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NSF Grant helps NMSU astronomer study strange nova

Something strange is happening in the constellation Cassiopeia and New Mexico State University astronomer Joni Johnson wants to know why.

The object of Johnson's interest is a nova that erupted in 1995. Novae -- stars that suddenly flare up and become thousands of times brighter than normal -- are dramatic but not uncommon events. What makes Nova Cassiopeiae 1995 so "weird," said Johnson, is that it's still unusually bright years later, whereas the typical nova settles back down to normal brightness in a matter of weeks.

"I'm trying to find out why it's different," the NMSU scientist said.

Johnson's research has attracted the attention of the National Science Foundation, which recently awarded her an $81,000 grant through its Professional Opportunities for Women in Research and Education (POWRE) program. She is one of 206 women nationwide to receive 1999 POWRE grants, which are intended in part to help overcome the under-representation of women in science and engineering. Only 39 grants were awarded in the category of mathematical and physical sciences, which includes astronomy.

The term "nova" comes from the Latin "nova stella," which means "new star." It's a misnomer that has stuck over the centuries.

"If you saw a nova explosion with the naked eye, you'd suddenly see a star where there wasn't one before," Johnson said. Early astronomers thought they were in fact new stars, but scientists now know they are eruptions of light from existing stars, caused by violent explosions.

Classical novae, like Nova Cassiopeiae 1995, are binary systems in which two stars -- a white dwarf and usually a red dwarf -- are bound by gravity. A red dwarf is a cool, small star that is still burning hydrogen at its core. A white dwarf is a much older, hotter star that has used up its hydrogen fuel.

"They are close enough that the white dwarf pulls material from the red dwarf as they orbit, and eventually enough mass is transferred to the surface of the white dwarf that you have a thermonuclear runaway," Johnson explained. "When this happens the brightness increases by a factor of 10,000 to 100,000."

With most novae, the brightness starts decreasing after a few days and is back to normal in a few weeks, she said. "The one I'm studying, called Nova Cas for short, went off in 1995 and still hasn't gone back to normal brightness," she said.

To find out why it's different, she uses the 3.5-meter telescope at Apache Point Observatory, high in the Sacramento Mountains near Cloudcroft, to look at the nova's spectrum -- its brightness as a function of the wavelength, or color, of the light. "The spectrum tells you what elements are in the object you're looking at," she said. "You can also use the spectrum to determine temperature and density of an object."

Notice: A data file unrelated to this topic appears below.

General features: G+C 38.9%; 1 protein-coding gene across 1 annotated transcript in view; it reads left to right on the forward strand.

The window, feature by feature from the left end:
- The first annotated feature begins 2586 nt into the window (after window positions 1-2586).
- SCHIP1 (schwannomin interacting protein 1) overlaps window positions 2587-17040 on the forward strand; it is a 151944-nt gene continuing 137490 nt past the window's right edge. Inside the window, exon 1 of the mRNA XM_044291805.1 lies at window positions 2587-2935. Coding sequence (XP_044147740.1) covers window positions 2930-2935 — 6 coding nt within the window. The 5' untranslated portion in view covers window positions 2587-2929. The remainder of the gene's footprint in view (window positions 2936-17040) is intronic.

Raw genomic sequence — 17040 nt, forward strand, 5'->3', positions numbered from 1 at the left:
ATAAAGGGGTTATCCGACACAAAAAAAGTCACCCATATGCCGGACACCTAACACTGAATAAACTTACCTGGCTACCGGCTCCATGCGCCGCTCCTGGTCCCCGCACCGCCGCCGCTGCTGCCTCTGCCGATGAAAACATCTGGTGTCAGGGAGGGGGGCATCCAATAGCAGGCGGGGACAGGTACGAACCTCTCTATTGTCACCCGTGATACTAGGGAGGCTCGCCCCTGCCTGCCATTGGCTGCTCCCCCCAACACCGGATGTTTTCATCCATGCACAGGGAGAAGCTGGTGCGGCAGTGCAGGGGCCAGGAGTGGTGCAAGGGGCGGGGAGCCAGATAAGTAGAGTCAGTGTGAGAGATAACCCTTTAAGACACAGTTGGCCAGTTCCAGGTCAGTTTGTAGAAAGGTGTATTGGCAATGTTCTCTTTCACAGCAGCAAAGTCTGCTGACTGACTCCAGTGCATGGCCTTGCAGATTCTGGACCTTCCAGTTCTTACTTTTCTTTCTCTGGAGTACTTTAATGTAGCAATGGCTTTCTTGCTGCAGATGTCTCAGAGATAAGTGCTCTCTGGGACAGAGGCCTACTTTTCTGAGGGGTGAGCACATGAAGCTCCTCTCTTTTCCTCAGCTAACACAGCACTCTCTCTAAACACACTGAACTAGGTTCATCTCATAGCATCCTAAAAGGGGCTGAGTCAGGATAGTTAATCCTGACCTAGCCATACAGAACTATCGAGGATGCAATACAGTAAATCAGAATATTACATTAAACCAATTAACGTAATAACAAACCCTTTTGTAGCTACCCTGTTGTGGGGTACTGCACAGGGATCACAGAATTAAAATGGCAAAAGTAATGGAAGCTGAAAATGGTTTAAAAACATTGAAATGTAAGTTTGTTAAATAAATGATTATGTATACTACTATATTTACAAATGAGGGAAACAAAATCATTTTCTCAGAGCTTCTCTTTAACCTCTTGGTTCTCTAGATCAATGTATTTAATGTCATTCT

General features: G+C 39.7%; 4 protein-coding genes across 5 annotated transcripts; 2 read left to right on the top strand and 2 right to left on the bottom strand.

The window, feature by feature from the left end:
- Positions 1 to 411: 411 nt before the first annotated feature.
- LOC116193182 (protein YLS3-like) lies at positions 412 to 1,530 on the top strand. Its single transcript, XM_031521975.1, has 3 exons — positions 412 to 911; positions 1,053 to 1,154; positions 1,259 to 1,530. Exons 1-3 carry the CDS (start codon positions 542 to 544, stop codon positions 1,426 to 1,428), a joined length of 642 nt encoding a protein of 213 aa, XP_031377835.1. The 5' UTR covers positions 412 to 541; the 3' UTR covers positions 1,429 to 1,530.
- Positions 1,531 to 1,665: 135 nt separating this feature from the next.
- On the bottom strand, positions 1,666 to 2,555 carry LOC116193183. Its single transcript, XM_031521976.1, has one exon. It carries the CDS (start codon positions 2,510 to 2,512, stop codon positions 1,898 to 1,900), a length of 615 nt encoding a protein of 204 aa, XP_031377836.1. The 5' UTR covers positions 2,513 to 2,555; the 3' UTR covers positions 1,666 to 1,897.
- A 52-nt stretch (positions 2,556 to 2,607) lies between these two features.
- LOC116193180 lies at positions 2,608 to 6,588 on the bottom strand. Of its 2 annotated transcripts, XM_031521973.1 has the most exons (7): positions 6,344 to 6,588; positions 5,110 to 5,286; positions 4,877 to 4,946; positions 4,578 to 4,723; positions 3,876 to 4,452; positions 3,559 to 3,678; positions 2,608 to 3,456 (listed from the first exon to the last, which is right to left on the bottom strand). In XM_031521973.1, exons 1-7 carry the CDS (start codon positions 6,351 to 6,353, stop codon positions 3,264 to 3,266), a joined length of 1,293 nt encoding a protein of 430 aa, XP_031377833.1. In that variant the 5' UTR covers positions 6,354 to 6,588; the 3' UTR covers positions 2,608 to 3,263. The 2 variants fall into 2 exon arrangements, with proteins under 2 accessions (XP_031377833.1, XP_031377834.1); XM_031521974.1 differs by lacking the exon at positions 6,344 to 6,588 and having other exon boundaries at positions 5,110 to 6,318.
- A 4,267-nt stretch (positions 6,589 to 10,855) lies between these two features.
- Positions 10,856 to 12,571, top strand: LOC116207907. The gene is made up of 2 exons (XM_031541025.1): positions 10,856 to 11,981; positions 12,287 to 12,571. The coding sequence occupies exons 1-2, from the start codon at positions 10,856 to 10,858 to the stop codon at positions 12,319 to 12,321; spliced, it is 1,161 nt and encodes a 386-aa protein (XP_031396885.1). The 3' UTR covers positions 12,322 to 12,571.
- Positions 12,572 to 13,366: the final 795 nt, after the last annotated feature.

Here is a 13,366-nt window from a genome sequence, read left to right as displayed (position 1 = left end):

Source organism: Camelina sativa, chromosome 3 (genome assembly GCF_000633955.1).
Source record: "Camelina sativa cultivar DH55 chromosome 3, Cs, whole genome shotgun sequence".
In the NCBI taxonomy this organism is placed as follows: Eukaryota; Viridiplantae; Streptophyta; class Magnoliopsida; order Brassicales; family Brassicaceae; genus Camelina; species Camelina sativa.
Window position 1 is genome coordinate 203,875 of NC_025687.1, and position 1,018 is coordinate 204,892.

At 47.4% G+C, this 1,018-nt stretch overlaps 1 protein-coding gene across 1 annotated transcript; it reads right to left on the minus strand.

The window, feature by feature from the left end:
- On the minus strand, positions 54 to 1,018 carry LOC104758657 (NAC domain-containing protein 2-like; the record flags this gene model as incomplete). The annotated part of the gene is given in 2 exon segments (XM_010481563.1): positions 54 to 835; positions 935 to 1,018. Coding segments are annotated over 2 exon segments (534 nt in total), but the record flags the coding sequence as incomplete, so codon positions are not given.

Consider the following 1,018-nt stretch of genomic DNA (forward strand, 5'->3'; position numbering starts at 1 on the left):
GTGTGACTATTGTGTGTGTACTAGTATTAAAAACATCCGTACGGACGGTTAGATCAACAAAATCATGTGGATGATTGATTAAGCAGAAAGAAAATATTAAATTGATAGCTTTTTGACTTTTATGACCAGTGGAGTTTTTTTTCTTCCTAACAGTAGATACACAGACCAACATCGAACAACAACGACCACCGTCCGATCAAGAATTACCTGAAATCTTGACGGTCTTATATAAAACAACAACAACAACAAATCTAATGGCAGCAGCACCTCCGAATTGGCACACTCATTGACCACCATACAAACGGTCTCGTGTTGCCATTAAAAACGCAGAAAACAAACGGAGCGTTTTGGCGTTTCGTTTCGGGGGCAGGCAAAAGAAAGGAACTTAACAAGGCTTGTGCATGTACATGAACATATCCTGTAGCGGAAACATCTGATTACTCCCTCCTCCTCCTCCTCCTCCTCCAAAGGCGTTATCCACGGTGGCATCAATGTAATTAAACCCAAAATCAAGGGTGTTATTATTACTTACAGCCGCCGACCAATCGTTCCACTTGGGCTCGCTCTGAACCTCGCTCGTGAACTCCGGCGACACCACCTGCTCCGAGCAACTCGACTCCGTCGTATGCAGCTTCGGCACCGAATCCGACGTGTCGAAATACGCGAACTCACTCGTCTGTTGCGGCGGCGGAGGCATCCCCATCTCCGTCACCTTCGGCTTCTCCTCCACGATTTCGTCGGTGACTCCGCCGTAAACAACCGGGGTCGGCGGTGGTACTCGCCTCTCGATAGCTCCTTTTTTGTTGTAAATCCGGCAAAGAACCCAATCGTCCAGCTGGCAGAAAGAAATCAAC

Surrounding Nova Cas 1995 is a bubble-like shell of material that extends beyond the two-star system, given off as a result of the thermonuclear runaway. The material is mostly hydrogen, Johnson said, but it also includes carbon, oxygen and nitrogen produced by the explosion.

"We use the spectrum as a fingerprint," she said. "The chemical makeup of this material will tell us what happened in the runaway."

Eventually this cast-off material becomes part of the intergalactic medium from which new stars and planets are formed. "That's how we came to be," Johnson said, explaining that scientists believe our solar system formed from material left over from a supernova explosion.

A supernova, as the name suggests, is an event that is bigger and more violent than a nova, usually signaling the death of a massive star.

The life cycles of stars are becoming better understood thanks to the work of researchers like Johnson. She began studying Nova Cas 1995 just a week after it was discovered in 1995, while she was at the University of Wisconsin at Madison, using its Pine Bluff Observatory. By observing the dramatic changes in the nova's spectrum over the years since, she and her colleagues have been putting together a detailed picture of the strangely behaving object.

Johnson is using part of her NSF grant to hire Jennifer Hoffman, an NMSU doctoral student in astronomy, as a research assistant.